There's a certain thrill in being in a place that's off limits to the masses. Just recently I had the opportunity to tread on the hallowed grounds of such an eminent private space.
It didn't require a secret handshake or access code to enter.
I didn't have to wear a silly, tasseled hat or cryptic insignia ring. It seemed as exclusive as the White House War Room.
And it was steeped in traditions that seem to me a throwback to the days of slavery and bondage. By now, you must suspect that it's either Fort Knox or the Lincoln Bedroom. If so, you're not even close.
It was the historic Mory's tavern near the Yale campus in New Haven that's been an institution of exclusivity since the days of powdered wigs.
And its provenance includes the renowned a capella choir, the Whiffenpoof's, that's been haunting its sacred halls for decades, with its soothing refrain that's imitated in pastures across the country -- "Baa, Baa, Baa."
With a sense of awe, I entered Mory's with my friend Eileen, a Yale graduate, who invited me to an alumni club luncheon.
Coming from a college that's more cow-town than Ivy League, I was intrigued by the idea of hobnobbing with the literati and glitterati of Yale, and was mesmerized by the quaint, colonial interior of this well-restored white clapboard house.
I fancied General Grant pulling up in his horse-drawn landau, shouting that the rebels were on their way, and not to start without them.
I drank in the atmospheric low ceilings and dark, polished woods, and the famous initial-carved tables that have served for almost two centuries as canvas for amateur woodcarvers. If I had a knife, I was told I could leave my mark.
That day, some 35 of us, Yale graduates and spouses, their offspring, even a newborn, and a few widows and guests, gathered for the event, each of whom stood and introduced themselves with the relaxed ease of the well-educated and privileged.
Seated among them, I leaned over and said hello to my neighbor, a conservatively dressed Yale man.
When his turn came, he said, "Will Spenceworthy III, class of '54," who later regaled me with tales that were movie-worthy or at least reminiscent of a more civilized era when the educated rich and scholarly famous didn't show up on reality TV.
"I keep my yacht in the South of France," he said. Coming from him, it was not a boast but merely a matter of fact.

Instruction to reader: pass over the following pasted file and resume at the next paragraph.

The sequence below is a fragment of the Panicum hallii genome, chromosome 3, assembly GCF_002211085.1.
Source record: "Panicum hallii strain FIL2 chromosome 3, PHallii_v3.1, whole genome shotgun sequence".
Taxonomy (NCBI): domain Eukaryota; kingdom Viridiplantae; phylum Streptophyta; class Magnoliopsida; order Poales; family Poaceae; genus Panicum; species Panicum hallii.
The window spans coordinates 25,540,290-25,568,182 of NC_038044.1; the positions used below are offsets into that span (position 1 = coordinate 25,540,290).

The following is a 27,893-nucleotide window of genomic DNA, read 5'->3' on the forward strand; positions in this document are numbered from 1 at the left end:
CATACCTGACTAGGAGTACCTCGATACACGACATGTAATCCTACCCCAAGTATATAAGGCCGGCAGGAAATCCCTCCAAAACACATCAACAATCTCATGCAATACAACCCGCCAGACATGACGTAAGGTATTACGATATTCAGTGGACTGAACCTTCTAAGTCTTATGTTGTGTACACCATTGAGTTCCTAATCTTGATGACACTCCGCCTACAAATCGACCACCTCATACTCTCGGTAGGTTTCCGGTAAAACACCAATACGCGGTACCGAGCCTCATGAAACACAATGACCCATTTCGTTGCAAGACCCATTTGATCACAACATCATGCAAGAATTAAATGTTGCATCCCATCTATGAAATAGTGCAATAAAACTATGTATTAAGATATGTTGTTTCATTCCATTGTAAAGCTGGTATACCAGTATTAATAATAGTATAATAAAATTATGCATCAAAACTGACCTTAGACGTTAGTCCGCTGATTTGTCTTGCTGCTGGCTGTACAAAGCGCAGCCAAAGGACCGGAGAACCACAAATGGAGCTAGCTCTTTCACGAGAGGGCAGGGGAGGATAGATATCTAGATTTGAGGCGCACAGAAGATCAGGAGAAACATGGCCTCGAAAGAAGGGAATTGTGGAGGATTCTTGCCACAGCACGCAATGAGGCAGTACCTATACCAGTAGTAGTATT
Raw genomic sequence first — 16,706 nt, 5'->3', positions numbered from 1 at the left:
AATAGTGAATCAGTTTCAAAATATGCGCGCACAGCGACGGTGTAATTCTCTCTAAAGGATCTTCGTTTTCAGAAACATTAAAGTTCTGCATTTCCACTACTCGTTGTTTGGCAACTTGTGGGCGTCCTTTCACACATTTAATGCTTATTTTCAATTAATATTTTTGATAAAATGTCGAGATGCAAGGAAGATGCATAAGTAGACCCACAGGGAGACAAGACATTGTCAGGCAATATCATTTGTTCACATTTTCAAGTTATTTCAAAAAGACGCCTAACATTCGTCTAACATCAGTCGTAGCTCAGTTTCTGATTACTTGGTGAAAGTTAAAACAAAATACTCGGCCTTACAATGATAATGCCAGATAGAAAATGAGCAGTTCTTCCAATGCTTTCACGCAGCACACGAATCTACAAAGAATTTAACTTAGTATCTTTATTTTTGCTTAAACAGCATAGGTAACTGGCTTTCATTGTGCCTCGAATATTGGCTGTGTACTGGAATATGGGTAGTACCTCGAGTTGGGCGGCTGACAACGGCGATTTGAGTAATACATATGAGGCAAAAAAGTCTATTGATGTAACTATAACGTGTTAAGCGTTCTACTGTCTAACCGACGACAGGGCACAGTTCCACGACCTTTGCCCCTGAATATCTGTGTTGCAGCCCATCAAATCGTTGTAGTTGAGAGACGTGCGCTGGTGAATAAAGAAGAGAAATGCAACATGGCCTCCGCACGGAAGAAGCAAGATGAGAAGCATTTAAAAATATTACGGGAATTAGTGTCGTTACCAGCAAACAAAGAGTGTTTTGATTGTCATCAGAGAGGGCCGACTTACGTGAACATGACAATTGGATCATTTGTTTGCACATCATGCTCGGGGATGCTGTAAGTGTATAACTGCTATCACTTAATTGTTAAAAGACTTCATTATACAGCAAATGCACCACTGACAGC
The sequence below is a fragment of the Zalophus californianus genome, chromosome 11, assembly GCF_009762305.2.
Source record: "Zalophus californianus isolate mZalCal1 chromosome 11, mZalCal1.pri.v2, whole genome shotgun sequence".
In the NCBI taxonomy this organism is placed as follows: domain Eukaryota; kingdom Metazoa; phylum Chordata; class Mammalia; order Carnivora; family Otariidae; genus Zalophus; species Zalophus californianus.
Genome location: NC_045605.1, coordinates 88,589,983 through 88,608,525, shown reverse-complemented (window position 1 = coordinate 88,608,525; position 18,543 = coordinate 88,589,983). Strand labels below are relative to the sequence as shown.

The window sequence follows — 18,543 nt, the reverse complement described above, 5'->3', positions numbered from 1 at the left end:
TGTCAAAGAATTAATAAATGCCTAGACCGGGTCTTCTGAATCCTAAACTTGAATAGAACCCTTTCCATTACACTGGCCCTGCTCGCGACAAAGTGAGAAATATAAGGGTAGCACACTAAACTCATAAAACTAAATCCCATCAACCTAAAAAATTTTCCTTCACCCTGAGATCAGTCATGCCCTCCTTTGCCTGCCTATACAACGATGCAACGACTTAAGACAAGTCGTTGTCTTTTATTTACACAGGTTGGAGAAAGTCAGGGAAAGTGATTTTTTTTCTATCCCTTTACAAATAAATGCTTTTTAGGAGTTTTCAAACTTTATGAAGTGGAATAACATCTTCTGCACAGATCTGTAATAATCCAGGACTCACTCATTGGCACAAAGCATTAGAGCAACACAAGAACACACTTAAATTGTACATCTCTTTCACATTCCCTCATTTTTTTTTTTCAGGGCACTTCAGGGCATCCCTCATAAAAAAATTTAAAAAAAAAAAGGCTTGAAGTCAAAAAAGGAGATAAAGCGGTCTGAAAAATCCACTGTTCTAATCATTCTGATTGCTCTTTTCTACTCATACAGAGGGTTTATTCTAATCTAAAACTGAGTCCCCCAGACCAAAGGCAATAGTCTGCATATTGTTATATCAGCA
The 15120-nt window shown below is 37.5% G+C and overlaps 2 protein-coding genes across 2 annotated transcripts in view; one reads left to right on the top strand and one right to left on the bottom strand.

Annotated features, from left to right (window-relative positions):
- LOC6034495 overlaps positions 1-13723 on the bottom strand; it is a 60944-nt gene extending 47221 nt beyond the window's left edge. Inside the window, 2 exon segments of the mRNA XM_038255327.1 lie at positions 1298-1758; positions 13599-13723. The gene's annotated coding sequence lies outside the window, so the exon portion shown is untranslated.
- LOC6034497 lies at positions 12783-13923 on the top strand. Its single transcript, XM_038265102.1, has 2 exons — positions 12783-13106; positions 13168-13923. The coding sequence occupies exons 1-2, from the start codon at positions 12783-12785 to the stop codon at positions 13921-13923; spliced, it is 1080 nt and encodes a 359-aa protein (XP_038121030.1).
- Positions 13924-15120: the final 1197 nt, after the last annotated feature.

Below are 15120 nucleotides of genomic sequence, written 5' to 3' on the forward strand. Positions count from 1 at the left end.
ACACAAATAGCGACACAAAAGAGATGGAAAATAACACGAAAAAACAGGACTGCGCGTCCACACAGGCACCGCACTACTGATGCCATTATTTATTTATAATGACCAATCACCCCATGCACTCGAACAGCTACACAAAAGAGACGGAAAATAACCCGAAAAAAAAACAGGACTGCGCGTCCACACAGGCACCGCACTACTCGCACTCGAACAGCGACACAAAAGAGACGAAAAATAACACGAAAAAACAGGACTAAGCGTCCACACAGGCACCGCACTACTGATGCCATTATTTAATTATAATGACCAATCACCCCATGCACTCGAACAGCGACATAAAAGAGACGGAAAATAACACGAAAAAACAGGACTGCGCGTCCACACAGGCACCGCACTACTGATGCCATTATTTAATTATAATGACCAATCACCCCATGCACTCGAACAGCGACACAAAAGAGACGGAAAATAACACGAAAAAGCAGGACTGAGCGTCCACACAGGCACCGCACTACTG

"We have a villa there in Cap d'Antibes which is one moveable feast each year during The Season." Even I knew what that meant.
"Princess Grace stopped by for dinner one night, and in return we were invited to The Palace on two different occasions."
As a conversationalist, I couldn't top that, and it wouldn't have mattered because Spenceworthy was more interested in his beet appetizer.
Saved by the tinkle of a knife against cut-glass, the festivities were about to begin.
We were going to do "The Cups." As far as I could see, lots of these Yalies were already in their cups, so to speak.
This pre-Civil War tradition at Mory's is a must-do when you come here.
A sprightly woman explained the rules, which seemed as convoluted as the Articles of Confederation.
A gigantic silver trophy cup, which held an alcoholic concoction (secret formula, of course) would be passed round for each of us to sip.
Since it was still flu season, the germ issue immediately came to mind, and I wasn't sure that I would put my lips to the cup, no matter how sacred or ritualistic.
As the game was played, the person who got the final sip became the "goat." He had to either lick the cup clean or mop it dry with his locks. How unhygienic, I thought.
Some rituals like this one seemed best left buried. When my turn came, I braved infection and took a sip, and frankly it tasted like lime Jello.
After my heroics, I proudly passed the cup on ... as we do with cherished traditions.
When we left Mory's, I realized that I had entered an alien culture and left with a feeling of nostalgia for a tradition that surely would never be mine.
Barbara L. Smith is a published playwright and literary consultant. She welcomes comments at email@example.com.